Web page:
My first rotation as a third year was in internal medicine. I knew before starting rotations that I would either end up in IM or pediatrics. I kept an open mind throughout the year, and found myself really loving OB/GYN and even surgery. In a 5-10 week time span those rotations were great, exciting and I experienced my many firsts. I saw my first vaginal delivery, I scrubbed in on my first OR case, and I attempted my first intubation. In pediatrics, I found myself smiling almost at a constancy – kids are so darn cute. But I found that pediatrics is a lot of times reassuring worried parents, and as much as I loved playing with kids, seeing them very sick was not easy either. When it came time to decide what specialty to go into, I won’t lie, I was very uncertain. Life decisions are scary, the fear I’d make a mistake was very apparent. But when I sat down and thought about it, I realized I found myself looking back on my IM rotation. The patients I encountered, the intellectual conversations, and the down to earth residents who worked hard but still smiled every time they walked into a patient’s room.

#OMS1, What if I don’t know what I want to do?

As a first year medical student, focus on passing your exams. Medical school isn’t impossible, but it requires commitment and dedication. It’s okay not to know what you want to do with your life in your first year. Your main goal is to stay afloat and do the best you can. Also, don’t neglect yourself – eat, sleep, exercise, make time to go out every now and then, and always remember to call your loved ones.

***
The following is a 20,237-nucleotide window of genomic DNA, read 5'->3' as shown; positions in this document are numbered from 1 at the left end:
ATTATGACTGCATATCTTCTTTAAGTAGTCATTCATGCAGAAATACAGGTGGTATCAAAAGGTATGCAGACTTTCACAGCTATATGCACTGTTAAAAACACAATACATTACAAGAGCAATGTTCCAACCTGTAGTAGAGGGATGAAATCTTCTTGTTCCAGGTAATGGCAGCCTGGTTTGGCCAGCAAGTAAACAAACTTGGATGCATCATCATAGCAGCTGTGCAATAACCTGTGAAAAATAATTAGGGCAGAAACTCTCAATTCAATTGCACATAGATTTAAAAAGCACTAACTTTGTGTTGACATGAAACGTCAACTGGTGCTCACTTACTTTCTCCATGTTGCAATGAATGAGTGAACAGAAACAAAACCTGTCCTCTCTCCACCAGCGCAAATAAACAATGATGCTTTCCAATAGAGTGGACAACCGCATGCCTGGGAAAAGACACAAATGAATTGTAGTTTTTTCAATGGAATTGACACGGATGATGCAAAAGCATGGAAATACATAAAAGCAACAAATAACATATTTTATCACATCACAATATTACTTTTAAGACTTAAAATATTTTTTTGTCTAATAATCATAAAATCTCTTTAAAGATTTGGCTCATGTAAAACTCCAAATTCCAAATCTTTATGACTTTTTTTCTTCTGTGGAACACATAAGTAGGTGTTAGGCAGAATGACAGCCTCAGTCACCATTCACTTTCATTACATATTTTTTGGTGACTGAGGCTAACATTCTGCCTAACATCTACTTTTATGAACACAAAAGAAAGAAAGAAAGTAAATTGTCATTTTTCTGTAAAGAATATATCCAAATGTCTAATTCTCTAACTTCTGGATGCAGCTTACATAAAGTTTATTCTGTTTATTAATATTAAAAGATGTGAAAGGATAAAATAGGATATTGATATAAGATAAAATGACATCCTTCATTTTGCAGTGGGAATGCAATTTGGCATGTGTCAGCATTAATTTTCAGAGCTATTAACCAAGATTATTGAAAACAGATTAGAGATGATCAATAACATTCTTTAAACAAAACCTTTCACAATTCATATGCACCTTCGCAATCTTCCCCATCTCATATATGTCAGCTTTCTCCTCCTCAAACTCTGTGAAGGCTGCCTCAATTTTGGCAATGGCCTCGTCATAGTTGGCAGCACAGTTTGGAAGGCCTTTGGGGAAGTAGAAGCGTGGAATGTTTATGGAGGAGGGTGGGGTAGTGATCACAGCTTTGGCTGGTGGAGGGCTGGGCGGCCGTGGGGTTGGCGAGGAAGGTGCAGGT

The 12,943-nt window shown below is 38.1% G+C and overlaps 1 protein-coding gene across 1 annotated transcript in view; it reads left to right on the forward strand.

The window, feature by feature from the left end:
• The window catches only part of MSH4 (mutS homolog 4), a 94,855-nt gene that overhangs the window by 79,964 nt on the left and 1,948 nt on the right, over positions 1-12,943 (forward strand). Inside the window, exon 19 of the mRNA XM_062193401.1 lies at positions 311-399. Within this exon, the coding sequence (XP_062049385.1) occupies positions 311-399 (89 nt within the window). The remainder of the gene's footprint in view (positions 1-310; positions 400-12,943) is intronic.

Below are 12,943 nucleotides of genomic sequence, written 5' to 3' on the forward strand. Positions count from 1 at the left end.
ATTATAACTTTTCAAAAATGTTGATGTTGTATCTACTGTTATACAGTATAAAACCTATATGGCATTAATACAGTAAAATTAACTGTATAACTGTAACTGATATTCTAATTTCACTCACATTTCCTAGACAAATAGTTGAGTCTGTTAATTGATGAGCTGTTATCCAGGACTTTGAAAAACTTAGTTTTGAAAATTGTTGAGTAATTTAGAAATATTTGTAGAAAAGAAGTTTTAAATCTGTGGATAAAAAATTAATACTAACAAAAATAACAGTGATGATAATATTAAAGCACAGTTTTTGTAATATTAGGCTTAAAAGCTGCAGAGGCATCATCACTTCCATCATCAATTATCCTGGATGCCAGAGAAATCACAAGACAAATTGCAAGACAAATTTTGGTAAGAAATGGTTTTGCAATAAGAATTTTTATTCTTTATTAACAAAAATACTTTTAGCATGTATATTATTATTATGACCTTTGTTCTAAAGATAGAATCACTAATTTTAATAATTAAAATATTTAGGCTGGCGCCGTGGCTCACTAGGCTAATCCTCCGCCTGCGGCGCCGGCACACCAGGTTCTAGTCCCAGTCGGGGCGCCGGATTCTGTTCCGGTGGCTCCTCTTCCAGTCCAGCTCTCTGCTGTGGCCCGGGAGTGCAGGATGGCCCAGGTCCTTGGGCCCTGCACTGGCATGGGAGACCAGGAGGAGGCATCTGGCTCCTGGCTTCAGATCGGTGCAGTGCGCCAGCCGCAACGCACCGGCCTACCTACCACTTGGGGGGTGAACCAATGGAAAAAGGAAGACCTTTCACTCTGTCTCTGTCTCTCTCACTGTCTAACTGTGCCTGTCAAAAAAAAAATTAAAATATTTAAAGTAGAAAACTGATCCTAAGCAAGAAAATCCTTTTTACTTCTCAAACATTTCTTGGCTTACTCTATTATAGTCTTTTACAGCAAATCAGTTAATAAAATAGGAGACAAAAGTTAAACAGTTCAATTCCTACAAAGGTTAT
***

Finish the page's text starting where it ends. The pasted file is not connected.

#OMS2, #Boards

It is not impossible. Keep your head up, focus on your own journey and do not get discouraged. We’ve all been through it, we’ve all survived.

#OMS3, #Showcasing

I decided to do all my rotations at NUMC, because I didn’t want to be moving around every few weeks. In terms of making a schedule, I would talk to as many upperclassmen as you can. Find out what rotations are great for learning and experience (not all rotations are created the same). If you’re interested in a specialty at a specific hospital that our school allows us to rotate at, it’s a good opportunity to show your face and your interest. However, be mindful that if you end up not impressing them, you’re putting yourself at a greater disadvantage. So make sure to put your game face on! Good luck, and third year just means the light at the end of the tunnel is that much closer!

#OMS4, #ERAS, #Interviews

Be organized! I wrote down all the dates of when things were due and made a plan for myself. It’s overwhelming, but having a time line makes things easier. Towards the middle of your third year, begin to ask for LOR as it will take some time to obtain them from your attendings. The higher the position, the better the letter will look. Focus on quality versus quantity (3-4 is sufficient). Also, polish your CV so you can provide your letter writers with more information about you. The CV also serves as a template for ERAS. If you are obtaining letters from someone who you rotated with very early on, also provide them with a brief paragraph or two about your experiences. It can help them jog their memory, and make your LOR more personalized.

How to rank programs will be dependent on what you want in a program. Is it the location, education, prestige, camaraderie, salary etc? After every interview I went on, I made myself a pro and con list for what the programs offered. Initially, it helped me gather my thoughts on the programs. I also started making my rank list early, and tweaked it as I went on. The truth is, I never really followed the pro con list and chose to rank programs based on my gut. Really simply, I thought about what I would be happiest with if I were to open my Match envelope at that very moment.

I’m pleased to say, it all worked out in the end.